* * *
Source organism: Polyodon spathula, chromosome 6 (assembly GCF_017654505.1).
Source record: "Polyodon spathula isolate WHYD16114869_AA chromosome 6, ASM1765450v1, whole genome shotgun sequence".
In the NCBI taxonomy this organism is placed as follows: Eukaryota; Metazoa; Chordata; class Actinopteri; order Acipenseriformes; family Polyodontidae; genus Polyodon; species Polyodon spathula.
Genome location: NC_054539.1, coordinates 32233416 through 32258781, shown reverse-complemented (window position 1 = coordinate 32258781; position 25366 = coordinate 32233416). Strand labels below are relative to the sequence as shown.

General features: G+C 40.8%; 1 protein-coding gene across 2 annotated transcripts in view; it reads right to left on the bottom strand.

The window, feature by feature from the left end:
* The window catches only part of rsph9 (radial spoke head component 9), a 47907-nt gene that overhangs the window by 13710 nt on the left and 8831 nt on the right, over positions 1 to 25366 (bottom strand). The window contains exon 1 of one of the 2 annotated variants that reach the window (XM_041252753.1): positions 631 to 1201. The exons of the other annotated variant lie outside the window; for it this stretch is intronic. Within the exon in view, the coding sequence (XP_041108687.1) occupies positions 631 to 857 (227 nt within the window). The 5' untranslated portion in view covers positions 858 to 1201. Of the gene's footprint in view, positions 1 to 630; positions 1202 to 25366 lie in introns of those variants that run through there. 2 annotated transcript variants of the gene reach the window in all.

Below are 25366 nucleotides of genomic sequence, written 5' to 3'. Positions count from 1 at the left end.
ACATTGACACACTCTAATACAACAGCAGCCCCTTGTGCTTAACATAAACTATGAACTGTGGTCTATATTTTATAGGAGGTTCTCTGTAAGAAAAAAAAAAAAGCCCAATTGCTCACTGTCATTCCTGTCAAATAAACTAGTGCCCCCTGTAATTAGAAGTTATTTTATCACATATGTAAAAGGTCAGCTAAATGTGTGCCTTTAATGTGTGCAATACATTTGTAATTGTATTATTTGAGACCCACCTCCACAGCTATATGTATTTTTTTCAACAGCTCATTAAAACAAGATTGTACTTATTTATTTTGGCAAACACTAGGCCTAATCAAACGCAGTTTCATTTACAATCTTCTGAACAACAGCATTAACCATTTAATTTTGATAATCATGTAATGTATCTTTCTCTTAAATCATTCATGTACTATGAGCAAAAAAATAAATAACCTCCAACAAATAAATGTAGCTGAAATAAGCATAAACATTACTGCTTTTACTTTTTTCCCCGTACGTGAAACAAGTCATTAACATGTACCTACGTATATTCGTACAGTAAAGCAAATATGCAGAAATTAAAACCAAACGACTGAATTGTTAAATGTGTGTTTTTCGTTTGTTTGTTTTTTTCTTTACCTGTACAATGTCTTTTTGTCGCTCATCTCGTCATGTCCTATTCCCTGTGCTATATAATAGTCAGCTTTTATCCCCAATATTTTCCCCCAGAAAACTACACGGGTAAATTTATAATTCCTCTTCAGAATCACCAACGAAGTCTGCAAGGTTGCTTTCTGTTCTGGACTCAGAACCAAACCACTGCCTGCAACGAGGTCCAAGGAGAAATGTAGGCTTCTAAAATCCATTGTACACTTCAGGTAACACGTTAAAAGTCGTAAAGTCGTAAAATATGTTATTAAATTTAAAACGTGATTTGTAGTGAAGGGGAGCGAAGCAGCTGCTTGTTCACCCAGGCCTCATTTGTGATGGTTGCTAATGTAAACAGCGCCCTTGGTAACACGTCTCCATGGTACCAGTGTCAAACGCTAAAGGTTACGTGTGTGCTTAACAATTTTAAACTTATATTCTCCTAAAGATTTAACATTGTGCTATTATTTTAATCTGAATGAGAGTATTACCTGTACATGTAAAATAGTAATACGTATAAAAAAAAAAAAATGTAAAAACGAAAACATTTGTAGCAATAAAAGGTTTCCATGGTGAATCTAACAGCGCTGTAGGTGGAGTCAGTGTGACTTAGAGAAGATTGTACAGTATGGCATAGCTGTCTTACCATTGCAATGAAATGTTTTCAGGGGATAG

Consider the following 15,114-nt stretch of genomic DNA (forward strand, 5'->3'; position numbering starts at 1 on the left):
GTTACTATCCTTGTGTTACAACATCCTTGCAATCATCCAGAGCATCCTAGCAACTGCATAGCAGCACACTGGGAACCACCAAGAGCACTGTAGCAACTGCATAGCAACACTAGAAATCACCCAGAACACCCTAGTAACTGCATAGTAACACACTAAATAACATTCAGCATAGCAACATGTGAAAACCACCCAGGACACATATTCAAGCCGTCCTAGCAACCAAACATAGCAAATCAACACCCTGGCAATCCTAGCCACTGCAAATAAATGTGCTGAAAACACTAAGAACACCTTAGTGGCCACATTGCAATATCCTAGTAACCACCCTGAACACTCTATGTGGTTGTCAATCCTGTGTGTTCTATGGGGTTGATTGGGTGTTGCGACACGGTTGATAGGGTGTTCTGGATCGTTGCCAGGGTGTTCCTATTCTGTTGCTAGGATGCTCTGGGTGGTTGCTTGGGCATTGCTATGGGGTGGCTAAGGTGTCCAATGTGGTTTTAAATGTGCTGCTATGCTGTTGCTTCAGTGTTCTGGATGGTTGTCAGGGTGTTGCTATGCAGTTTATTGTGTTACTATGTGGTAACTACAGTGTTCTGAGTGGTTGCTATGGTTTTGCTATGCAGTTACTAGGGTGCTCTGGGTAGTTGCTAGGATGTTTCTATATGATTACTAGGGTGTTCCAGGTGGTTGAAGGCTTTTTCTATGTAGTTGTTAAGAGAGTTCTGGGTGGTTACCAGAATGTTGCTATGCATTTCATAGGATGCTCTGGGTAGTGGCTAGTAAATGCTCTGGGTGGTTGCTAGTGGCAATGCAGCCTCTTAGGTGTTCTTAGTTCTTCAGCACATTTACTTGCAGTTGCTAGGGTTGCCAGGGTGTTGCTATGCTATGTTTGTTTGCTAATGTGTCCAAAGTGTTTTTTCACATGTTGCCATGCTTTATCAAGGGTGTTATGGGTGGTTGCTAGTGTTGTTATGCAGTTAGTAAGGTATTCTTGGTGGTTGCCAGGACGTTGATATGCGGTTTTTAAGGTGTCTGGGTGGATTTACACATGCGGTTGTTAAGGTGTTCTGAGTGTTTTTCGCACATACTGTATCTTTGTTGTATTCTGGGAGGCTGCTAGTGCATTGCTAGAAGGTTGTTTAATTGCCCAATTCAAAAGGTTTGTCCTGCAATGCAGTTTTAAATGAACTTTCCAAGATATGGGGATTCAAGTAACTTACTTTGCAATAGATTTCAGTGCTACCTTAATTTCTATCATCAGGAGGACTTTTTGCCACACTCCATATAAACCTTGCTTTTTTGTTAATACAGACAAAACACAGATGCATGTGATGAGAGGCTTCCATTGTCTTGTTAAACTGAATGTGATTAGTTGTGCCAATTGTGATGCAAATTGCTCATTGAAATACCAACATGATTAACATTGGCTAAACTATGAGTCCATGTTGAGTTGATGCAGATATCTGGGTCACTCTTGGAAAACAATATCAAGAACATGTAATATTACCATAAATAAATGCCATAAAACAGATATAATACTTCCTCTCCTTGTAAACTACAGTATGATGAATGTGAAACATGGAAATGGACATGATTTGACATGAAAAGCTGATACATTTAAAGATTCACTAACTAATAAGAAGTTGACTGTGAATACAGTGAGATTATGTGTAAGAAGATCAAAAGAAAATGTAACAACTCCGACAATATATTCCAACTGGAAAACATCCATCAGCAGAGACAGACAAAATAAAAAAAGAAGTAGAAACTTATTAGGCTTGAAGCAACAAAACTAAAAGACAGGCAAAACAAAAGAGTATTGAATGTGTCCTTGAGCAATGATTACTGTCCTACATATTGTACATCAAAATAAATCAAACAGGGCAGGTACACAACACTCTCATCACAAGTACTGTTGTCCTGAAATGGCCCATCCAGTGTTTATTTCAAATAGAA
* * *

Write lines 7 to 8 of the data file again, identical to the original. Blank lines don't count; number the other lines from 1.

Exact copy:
* The window catches only part of rsph9 (radial spoke head component 9), a 47907-nt gene that overhangs the window by 13710 nt on the left and 8831 nt on the right, over positions 1 to 25366 (bottom strand). The window contains exon 1 of one of the 2 annotated variants that reach the window (XM_041252753.1): positions 631 to 1201. The exons of the other annotated variant lie outside the window; for it this stretch is intronic. Within the exon in view, the coding sequence (XP_041108687.1) occupies positions 631 to 857 (227 nt within the window). The 5' untranslated portion in view covers positions 858 to 1201. Of the gene's footprint in view, positions 1 to 630; positions 1202 to 25366 lie in introns of those variants that run through there. 2 annotated transcript variants of the gene reach the window in all.

Below are 25366 nucleotides of genomic sequence, written 5' to 3'. Positions count from 1 at the left end.